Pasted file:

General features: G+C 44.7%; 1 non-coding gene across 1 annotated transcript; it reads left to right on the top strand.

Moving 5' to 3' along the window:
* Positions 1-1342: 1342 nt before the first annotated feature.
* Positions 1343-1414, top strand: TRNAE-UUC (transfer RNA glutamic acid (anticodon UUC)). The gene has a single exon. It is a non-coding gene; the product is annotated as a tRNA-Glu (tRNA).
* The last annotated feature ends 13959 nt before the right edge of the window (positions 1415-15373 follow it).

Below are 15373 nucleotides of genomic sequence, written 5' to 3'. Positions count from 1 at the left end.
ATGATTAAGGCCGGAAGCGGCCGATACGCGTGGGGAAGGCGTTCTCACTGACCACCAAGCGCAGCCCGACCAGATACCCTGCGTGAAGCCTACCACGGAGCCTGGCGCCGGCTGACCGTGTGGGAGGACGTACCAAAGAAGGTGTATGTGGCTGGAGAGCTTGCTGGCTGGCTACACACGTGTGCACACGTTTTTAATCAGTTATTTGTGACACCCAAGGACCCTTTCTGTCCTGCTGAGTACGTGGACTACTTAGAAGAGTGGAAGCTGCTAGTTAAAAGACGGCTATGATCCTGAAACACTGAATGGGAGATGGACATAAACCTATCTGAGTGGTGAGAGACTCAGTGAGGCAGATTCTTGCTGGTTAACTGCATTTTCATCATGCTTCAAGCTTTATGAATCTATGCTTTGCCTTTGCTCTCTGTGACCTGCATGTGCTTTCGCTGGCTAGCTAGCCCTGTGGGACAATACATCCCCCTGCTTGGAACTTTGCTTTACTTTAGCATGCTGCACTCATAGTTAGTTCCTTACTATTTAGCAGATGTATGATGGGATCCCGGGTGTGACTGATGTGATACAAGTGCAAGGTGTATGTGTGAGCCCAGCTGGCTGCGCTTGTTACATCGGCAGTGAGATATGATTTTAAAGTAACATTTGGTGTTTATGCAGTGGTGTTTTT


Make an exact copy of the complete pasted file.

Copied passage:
General features: G+C 44.7%; 1 non-coding gene across 1 annotated transcript; it reads left to right on the top strand.

Moving 5' to 3' along the window:
* Positions 1-1342: 1342 nt before the first annotated feature.
* Positions 1343-1414, top strand: TRNAE-UUC (transfer RNA glutamic acid (anticodon UUC)). The gene has a single exon. It is a non-coding gene; the product is annotated as a tRNA-Glu (tRNA).
* The last annotated feature ends 13959 nt before the right edge of the window (positions 1415-15373 follow it).

Below are 15373 nucleotides of genomic sequence, written 5' to 3'. Positions count from 1 at the left end.
ATGATTAAGGCCGGAAGCGGCCGATACGCGTGGGGAAGGCGTTCTCACTGACCACCAAGCGCAGCCCGACCAGATACCCTGCGTGAAGCCTACCACGGAGCCTGGCGCCGGCTGACCGTGTGGGAGGACGTACCAAAGAAGGTGTATGTGGCTGGAGAGCTTGCTGGCTGGCTACACACGTGTGCACACGTTTTTAATCAGTTATTTGTGACACCCAAGGACCCTTTCTGTCCTGCTGAGTACGTGGACTACTTAGAAGAGTGGAAGCTGCTAGTTAAAAGACGGCTATGATCCTGAAACACTGAATGGGAGATGGACATAAACCTATCTGAGTGGTGAGAGACTCAGTGAGGCAGATTCTTGCTGGTTAACTGCATTTTCATCATGCTTCAAGCTTTATGAATCTATGCTTTGCCTTTGCTCTCTGTGACCTGCATGTGCTTTCGCTGGCTAGCTAGCCCTGTGGGACAATACATCCCCCTGCTTGGAACTTTGCTTTACTTTAGCATGCTGCACTCATAGTTAGTTCCTTACTATTTAGCAGATGTATGATGGGATCCCGGGTGTGACTGATGTGATACAAGTGCAAGGTGTATGTGTGAGCCCAGCTGGCTGCGCTTGTTACATCGGCAGTGAGATATGATTTTAAAGTAACATTTGGTGTTTATGCAGTGGTGTTTTT